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Buyout Giant Goes Shopping in California

Blackstone Group is focusing its substantial financial muscle -- and track record -- on a flurry of deals here.

January 08, 2006|Thomas S. Mulligan | Times Staff Writer

NEW YORK — The current corporate buyout boom is leaving its mark on California, and one name that seems to be popping up all over the state is Blackstone Group.

Last July, the Manhattan-based investment firm bought Legoland in Carlsbad and three other Lego Group theme parks for $457 million. It is advising the Albertsons supermarket chain on an auction to sell the company, a deal that is roiling the Southern California grocery industry and has caught the attention of the Los Angeles City Council.

In December, Blackstone joined a group that is trying to buy San Jose-based Knight Ridder Inc., the nation's second-largest newspaper chain. It's familiar territory for the firm. In 2003, Blackstone bought a piece of Freedom Communications Inc., owner of the Orange County Register.

And just last week, the firm was reported to be mulling over a joint offer with Silicon Valley icon Hewlett-Packard Co. for El Segundo-based Computer Sciences Corp.

For years, so-called private equity firms like Blackstone were the U-boats of the financial world, managing secretive, lightly regulated investment funds that mostly kept out of public view, and surfacing abruptly now and then to buy a company, often in an out-of-favor industry.

But lately, the stealth has gone out of the game. With more than $100 billion of private equity money on the prowl, deals are coming fast and big, involving such familiar brands as Hertz, Lego and Dunkin' Donuts.

"The world is awash" in cash looking for profitable investments, said David J. Brophy, a University of Michigan finance professor who studies venture capital and private equity.

Among the flurry of transactions was Blackstone's teaming with four other firms in November to buy TDC, Denmark's biggest telecom company, in a $15.6-billion leveraged buyout surpassed only by 1988's spectacular RJR Nabisco deal.

Leveraged buyouts -- known as LBOs -- are a favored vehicle for Blackstone and other private equity firms, which deploy funds invested by institutions and wealthy individuals looking for market-beating investment returns.

In an LBO, the buyer puts up a third or less of the purchase price in cash and finances the rest of the deal with loans. The hope is that after being restructured, the acquired company will generate enough cash flow to cover the debt payments as well as pay dividends to the equity investors.

Blackstone and other buyout firms have been criticized for weakening the companies they acquire by loading them with debt and taking excessive fees and dividends. Blackstone spokesman John Ford said that because the firm's ultimate goal was to resell its companies at a profit it was motivated to keep them financially healthy.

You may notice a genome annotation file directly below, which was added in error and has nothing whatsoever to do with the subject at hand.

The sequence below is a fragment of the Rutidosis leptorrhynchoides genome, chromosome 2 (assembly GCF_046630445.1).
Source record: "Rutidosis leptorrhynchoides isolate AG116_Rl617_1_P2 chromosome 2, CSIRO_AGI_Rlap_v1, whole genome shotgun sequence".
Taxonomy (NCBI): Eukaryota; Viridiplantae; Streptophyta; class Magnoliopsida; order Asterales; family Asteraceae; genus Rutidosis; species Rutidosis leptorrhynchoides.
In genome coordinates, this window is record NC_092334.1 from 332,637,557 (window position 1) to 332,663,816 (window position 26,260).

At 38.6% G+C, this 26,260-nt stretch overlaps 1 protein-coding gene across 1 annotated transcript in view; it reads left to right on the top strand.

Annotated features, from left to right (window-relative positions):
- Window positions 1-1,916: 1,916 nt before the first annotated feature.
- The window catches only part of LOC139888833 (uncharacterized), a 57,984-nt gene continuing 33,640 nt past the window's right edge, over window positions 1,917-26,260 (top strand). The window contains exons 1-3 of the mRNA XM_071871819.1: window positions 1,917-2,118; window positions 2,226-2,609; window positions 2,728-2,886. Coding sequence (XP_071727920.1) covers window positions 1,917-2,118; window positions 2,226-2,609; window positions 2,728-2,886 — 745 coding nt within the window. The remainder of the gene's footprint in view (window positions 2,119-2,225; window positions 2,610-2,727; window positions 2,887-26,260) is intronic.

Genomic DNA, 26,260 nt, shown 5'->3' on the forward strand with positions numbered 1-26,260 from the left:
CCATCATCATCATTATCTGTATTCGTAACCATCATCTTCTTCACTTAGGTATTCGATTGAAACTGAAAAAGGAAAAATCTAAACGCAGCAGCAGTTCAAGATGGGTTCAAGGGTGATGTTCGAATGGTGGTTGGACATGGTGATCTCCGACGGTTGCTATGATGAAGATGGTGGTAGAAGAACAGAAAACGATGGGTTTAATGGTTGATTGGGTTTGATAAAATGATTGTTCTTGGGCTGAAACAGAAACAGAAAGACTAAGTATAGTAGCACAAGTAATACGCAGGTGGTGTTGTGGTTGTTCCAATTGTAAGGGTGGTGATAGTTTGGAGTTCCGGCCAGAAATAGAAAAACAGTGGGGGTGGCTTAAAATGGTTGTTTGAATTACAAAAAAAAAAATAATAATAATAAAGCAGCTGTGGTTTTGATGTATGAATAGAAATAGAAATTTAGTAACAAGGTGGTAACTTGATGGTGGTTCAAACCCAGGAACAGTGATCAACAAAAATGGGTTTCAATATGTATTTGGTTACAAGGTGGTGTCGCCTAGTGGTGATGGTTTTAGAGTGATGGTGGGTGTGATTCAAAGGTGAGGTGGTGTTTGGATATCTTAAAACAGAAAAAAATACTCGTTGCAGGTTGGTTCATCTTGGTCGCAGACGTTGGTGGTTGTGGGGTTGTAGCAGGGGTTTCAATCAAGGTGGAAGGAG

The carping isn't deterring investors. Blackstone's latest buyout fund, at nearly $13 billion, is the largest private equity fund ever raised, although in the current climate, it's a record that's unlikely to stand for long.

Investment returns for private equity funds are difficult to pin down, but one expert puts Blackstone's average annual return over its two-decade lifespan at 20%. At a time when the stock market is barely eking out single-digit gains, investors are clamoring to get in.

"Twenty percent for 20 years -- everybody's in their waiting room," Brophy said.

It's an exclusive club, however. Blackstone's minimum investment of $15 million limits the field to institutions -- pension funds, insurance companies and the like -- and very well-heeled individuals.

Two of the firm's biggest investors are the California State Teachers' Retirement System and the California Public Employees' Retirement System, which have put more than $500 million apiece in Blackstone partnerships. Both have been well rewarded. CalPERS, for example, has notched a 37.5% average annual gain on its $84-million investment in a Blackstone fund that opened in 1994 -- almost quadruple the gain in the benchmark Standard & Poor's 500 stock index over the same period.

"They're incredibly smart investors with an extremely good network," said Panda Hershey, who oversees CalPERS' $10-billion private equity portfolio. "Their younger people are very, very hungry."

Top Blackstone executives declined to be interviewed for this article.

Blackstone's rise to a place beside venerable Kohlberg Kravis Roberts & Co. at the top of the private equity heap has largely been the story of the alliance of its two founders. Peter G. Peterson and Stephen A. Schwarzman formed Blackstone in 1985 after leaving Lehman Bros. , where they had been, respectively, chairman and head of mergers and acquisitions.

The firm's name was a play on their surnames -- "schwarz" means "black" in German, while the name Peter comes from the Greek word for "stone."

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